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PROBLEMS ENCOUNTERED WITH BOWMAN SOFTWARE

14 Apr 05. On 27th August 2002 General Dynamics acquired privately held
Command System Incorporated (CSI) of Fort Wayne, Indiana; terms of the transaction were not disclosed. CSI provides command and control software and hardware to U.S. and international military markets; it has 34 employees. The purchase price was reported to be around $80m.

The company had put itself up for sale and BATTLESPACE understands that TRW and Raytheon also looked at a possible purchase. A source close to BATTLESPACE said that when his company looked at the purchase they ruled it out as there was, ‘Not much functionality in the system and it lacked a robust interface which meant that the system might not function efficiently in the required use for advanced C4I systems.’ CSI had sold some systems to Eastern Europe and the U.S. Marine Corps but for less demanding requirements than FBCB2 or BOWMAN

GD announced the purchase: “CSI became part of General Dynamics C4 Systems, which is based in Taunton, Massachusetts. Specializing in rapid deployment and development of command and control systems, CSI has sold more than 300,000 licenses in eight countries for its off-the-shelf command and control suites. It is a participant in the U.S. Army Future Combat Systems program, and its products are key elements of the Army’s Objective Force Warrior, the UK’s BOWMAN and Digitization programs. Prior to the acquisition, Command Systems was already working on the BOWMAN programme and as the system moves to the next stage of Digitization, the company’s workload should increase substantially. Experience in the US showed that once the Force XXI program moved from simulation to fielding, one of the most important aspects was the networking capabilities of the contractor.”

The acquisition of Command Systems was believed to have saved GD the reported $25m cost of a licence for the BOWMAN software. However the problems encountered, one of data messages not being recognised by the recipient computer are being overcome by GD, but other problems also remain.

To analyse the problem, we return to the original BOWMAN bidding process and the vital 7th Question which was worded, we believe, to require the companies to give pricing and details of BOWMAN and beyond, the CIP or Combat Information Platform. The TRW bid, led by Neil Siegel is believed to have priced the CIP at around $400m but was prepared to price it in at around $200m as part of the overall BOWMAN project, the system bid would be based around the FBCB2 software, Thales meanwhile declined to bid the CIP at that time as they did not have a suitable system whilst GD said that they would undertake the requirement but would not offer a price.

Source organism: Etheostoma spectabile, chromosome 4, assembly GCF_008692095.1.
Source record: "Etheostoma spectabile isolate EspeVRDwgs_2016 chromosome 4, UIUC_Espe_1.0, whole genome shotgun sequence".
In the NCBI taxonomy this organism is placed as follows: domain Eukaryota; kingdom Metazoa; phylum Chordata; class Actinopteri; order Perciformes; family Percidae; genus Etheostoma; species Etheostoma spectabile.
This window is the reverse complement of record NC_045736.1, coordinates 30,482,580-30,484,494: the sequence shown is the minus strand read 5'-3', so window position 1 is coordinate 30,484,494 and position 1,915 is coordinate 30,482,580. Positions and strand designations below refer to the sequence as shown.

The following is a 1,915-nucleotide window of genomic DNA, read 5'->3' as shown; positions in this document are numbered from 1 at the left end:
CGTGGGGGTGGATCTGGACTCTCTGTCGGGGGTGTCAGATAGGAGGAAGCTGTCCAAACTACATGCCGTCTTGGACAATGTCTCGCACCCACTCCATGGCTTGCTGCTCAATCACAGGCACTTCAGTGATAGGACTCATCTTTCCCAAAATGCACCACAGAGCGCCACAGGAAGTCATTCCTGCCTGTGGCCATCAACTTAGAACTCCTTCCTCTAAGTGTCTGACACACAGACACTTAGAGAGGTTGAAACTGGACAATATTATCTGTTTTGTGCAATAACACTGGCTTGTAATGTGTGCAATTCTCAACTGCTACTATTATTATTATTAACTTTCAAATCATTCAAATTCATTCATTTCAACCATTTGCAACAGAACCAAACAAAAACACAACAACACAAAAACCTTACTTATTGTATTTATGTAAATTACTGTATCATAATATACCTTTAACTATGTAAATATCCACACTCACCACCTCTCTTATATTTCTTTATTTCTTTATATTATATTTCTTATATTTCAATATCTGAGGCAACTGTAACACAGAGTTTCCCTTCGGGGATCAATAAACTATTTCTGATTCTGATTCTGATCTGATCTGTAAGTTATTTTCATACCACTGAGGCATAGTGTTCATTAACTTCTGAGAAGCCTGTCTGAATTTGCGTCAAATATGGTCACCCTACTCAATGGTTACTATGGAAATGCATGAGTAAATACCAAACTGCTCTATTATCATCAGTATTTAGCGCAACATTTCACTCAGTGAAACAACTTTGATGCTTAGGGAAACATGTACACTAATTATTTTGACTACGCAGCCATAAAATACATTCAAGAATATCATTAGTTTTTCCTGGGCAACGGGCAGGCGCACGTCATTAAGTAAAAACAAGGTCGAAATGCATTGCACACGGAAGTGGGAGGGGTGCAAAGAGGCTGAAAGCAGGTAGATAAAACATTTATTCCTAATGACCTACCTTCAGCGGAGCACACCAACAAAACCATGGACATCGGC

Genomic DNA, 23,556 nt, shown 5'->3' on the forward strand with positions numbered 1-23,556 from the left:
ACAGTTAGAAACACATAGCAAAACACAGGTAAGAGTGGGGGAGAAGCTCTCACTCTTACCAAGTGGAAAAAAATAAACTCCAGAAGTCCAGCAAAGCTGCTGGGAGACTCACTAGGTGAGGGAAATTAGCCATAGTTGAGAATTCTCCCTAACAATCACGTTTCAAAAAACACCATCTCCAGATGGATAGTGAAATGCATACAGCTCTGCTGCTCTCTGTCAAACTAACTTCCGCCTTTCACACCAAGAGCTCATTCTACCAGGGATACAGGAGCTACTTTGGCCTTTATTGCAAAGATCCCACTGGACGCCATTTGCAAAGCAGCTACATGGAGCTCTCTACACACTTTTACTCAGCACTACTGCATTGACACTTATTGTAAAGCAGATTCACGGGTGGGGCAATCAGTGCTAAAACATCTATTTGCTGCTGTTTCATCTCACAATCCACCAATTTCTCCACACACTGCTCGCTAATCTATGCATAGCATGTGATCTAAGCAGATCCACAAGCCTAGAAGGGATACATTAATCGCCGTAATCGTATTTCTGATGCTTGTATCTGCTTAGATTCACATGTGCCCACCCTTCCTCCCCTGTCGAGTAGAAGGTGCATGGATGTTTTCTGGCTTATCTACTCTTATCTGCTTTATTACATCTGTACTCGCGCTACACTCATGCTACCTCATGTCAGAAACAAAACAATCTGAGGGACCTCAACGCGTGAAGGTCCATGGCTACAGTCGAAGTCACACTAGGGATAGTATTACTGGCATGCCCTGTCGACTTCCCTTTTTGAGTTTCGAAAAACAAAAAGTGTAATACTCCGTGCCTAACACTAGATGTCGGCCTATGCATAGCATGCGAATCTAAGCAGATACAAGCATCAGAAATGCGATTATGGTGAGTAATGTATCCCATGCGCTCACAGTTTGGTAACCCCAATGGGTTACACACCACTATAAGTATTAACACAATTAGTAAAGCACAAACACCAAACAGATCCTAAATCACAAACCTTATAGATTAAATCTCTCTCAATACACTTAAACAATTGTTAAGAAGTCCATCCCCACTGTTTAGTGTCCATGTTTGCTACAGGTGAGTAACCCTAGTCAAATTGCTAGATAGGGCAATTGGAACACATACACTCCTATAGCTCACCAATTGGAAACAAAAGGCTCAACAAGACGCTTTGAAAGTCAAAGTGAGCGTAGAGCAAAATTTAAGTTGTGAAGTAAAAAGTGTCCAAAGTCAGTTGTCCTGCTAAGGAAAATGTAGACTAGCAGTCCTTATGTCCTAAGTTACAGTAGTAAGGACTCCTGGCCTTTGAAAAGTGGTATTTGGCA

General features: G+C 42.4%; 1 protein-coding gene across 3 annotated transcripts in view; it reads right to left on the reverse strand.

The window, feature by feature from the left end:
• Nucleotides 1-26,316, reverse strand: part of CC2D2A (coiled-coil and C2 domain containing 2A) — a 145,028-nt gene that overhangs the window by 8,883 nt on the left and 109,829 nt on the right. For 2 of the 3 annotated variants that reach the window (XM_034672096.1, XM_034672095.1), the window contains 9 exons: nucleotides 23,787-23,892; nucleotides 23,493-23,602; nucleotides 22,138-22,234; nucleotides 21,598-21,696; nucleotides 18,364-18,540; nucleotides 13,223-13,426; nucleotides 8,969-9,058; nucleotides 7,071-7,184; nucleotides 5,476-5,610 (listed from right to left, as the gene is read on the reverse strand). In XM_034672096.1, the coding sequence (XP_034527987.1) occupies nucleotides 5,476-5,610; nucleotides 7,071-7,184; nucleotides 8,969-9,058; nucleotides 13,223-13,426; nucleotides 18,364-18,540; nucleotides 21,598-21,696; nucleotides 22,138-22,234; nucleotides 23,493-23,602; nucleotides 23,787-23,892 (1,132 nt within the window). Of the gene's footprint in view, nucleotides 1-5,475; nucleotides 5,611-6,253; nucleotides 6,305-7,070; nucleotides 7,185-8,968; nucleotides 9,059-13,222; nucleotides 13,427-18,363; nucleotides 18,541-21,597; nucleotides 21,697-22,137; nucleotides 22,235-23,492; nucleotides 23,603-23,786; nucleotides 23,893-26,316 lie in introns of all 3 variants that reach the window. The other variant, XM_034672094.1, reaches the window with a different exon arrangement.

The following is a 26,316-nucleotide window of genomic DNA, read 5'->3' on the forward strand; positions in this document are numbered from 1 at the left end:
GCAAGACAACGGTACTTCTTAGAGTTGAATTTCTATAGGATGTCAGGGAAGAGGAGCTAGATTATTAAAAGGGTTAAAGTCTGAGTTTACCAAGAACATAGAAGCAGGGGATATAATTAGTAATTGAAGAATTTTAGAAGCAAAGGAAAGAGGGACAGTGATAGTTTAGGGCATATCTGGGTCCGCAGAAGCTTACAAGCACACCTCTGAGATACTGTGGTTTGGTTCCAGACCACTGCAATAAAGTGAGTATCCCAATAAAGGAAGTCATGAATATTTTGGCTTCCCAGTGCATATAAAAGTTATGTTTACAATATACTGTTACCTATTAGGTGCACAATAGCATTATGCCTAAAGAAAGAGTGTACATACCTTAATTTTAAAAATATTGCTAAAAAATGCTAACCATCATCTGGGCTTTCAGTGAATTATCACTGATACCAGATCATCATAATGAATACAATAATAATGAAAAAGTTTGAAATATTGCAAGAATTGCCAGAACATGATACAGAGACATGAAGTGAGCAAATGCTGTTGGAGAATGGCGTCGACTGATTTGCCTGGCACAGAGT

When GD won BOWMAN, some sources suggest that it was the $200m offered by TRW for CIP against the $0 by GD, which swung the deal GD’s way. Latterly the company was allowed by the MoD to run its own competition for the £300m+ CIP contract. TRW, Thales and CSI bid the requirement and CSI won. We also believe that the MoD asked DERA at Fort Halstead to run a competition and Fort Halstead, we understand, ranked TRW first followed by Thales and CSI trailing a weak third.

Thus GD won the £300m+ CIP requirement using CSI, a company it later bought. It is ironic to observe that the £300m ($425m @2002 £-$ of 1.419av) CIP contract actually, at first sight, cost the UK Government $225m MORE than the TRW bid.

In our feature this year, ‘BOWMAN – MEETING MILESTONES’, BATTLESPACE Editor, Julian Nettlefold asked GD’s Andrew Browne whether the system development was proceeding to plan and delivery, “Obviously the introduction of the CIP and the complexity of the tactical internet has required further development to enable seamless messaging. In addition security requirements demanded by the advanced Crypto system mean that our user cannot obtain the capability he requires for this seamless system, this is being addressed as we speak.”

Phil Merison of ITT Defence (UK) Ltd

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